Christelle (English)


When Christelle was nineteen, she fell pregnant by a guy with no name. The autumn of 1974 sent its chill air through the half-open window of her room. It was the morning after the night of her very first orgasm, from a faceless male organ that she had brought back from some soulless bar. She had received enormous pleasure from his body, several times over, slow, sensual and deep, and her body still throbbed with pleasure now, at dawn. She could feel long shudders deep in her belly, giving her a feeling of shivery sensual delight, which made her push aside her bowl of porridge untouched. Shortly after, she felt the anonymous seed fertilise her loins.

When Christelle was nineteen, she fell pregnant, and the yoke tightened around her with its cold iron. Trapped in her new state as a chrysalis, torn in two by the embryo, doomed to share her body with a being who was not her. It was then that she knew that she was bound to carry this future life like a squaddie’s kit, while waiting for the universe to finally set it free from her. The growing alien, as she defined it. In autumn she was a frozen mime, but all of a sudden, she would writhe on the cold tile floor, and with her fists squeezed tightly, she beat her stomach, in a frantic waltz.

Christelle learned to accept the weight of nature. Sometimes she caught herself imagining the baby doll face of her creature, envisaging it, as she smiled sadly out her window at the winter days. Now she is twenty, and she carries the product of her past ecstasy more freely now. The fruit growing inside her has brought out how delicately made she is, nothing but a humble caterpillar crawling along the valley of the world, a short-lived creature sanctioned by the cosmos to pass on the baton of life.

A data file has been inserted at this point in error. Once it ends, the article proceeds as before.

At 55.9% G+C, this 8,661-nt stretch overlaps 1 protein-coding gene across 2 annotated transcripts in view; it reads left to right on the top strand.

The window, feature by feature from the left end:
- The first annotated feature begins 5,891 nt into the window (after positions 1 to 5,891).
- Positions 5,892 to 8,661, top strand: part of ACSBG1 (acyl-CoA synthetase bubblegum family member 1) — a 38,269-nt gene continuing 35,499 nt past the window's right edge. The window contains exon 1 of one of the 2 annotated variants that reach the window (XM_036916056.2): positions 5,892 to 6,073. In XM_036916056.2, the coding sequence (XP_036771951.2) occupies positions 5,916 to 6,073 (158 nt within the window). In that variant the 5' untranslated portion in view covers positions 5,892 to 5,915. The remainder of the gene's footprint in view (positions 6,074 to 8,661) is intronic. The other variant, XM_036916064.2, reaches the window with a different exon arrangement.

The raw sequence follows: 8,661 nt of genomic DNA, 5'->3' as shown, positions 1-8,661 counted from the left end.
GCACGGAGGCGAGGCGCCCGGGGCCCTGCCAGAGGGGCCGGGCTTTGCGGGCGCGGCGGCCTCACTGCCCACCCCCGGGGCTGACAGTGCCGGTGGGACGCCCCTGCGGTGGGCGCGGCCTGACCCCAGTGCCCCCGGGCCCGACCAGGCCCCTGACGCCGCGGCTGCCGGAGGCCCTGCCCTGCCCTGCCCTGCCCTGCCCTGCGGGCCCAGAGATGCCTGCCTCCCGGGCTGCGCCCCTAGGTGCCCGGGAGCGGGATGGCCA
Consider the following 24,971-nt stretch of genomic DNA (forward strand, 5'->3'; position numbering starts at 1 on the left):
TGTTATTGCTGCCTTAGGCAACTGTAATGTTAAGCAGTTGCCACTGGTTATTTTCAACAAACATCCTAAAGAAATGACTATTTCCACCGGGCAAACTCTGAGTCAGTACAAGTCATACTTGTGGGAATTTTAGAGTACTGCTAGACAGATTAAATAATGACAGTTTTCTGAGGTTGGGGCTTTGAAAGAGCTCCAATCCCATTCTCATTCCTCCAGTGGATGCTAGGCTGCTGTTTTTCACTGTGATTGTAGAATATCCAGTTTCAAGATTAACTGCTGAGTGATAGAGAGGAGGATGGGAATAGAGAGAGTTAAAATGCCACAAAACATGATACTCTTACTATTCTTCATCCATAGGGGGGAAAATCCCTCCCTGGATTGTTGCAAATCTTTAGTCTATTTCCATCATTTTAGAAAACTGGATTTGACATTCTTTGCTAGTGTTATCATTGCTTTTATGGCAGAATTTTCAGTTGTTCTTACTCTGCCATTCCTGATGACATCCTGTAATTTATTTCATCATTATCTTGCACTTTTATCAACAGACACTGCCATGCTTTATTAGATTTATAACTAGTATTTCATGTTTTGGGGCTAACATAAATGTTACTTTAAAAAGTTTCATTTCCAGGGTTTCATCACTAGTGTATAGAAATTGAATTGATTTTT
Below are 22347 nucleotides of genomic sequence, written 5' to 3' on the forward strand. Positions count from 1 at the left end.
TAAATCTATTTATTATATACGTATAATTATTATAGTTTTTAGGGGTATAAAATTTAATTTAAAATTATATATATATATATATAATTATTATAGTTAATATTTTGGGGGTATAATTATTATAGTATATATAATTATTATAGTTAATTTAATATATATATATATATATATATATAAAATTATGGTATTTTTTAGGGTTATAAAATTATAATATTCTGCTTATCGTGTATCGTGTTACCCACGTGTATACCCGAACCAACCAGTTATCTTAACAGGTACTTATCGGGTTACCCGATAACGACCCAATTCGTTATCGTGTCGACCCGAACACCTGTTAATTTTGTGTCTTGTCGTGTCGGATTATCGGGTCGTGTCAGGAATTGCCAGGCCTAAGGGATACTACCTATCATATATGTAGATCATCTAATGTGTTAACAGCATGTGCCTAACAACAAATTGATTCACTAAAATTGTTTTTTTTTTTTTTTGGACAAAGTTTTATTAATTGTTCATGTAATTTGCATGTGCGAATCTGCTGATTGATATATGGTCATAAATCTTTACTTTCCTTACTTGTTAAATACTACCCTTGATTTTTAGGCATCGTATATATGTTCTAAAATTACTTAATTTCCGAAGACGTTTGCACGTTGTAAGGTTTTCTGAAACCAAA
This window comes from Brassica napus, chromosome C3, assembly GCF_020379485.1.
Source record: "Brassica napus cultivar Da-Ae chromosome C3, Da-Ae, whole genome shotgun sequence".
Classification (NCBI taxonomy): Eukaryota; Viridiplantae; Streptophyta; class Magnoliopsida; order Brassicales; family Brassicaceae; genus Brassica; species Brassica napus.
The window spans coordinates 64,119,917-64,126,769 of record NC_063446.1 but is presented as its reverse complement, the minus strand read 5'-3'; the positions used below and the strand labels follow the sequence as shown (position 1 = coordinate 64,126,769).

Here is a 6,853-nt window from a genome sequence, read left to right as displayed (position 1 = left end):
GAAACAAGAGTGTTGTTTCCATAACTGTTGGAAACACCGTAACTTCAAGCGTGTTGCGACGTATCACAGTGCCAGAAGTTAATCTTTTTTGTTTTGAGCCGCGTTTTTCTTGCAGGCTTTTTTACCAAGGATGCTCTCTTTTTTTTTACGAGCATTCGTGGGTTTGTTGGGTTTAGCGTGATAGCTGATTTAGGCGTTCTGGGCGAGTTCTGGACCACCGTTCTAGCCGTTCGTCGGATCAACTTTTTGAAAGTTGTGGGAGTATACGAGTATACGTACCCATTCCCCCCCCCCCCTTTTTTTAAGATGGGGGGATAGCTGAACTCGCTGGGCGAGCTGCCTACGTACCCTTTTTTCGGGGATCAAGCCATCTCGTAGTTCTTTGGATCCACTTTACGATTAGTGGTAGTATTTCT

The delivery swept away this episode and formed another. The splitting of her flesh into two separate bodies would chain them both even more closely together. A child is a gift from heaven, and a curse forever. It is a responsibility, a heavy load, a yoke. Christelle was twenty, deformed by the effect of a fleeting pleasure, and tormented by the scale of the duty ahead of her. Through her window, the summer lit up the room with piercing light and the sun placed a kiss on the worry furrowing her brow, so many thorns on the path to her imminent motherhood.

The condition of progenitor is a necessary ill, a divine commitment, a sermon which is given to all humanity and which, if broken, leads to damnation to hell on earth, regardless of the circumstances of the conception and irrespective of what came before, no matter the fortune, no matter the means of subsistence. Christelle is twenty, she watches the seasons passing at her window; a heightened sense of time, that’s the only thing she has. The love she has for her foetus has been foisted upon her by biology. Her condition predisposes her, once it is born, to look after it. A child, created inside her own body, to which she has given blood, skin, eyes, flesh, and her curse.

The fruit is too large for her tiny form, and the time has come to release it. The heat is searing. Christelle is twenty, and she howls her pain through the half-open windows. She births what she has made in an infinite tearing asunder. The midwife is moved by the distress that passes through her whole body at the time of the delivery, and the woman cries real tears when she places this firstborn, still bloody, onto her stomach. As per Christelle’s instructions, the twin will go straight to the orphanage.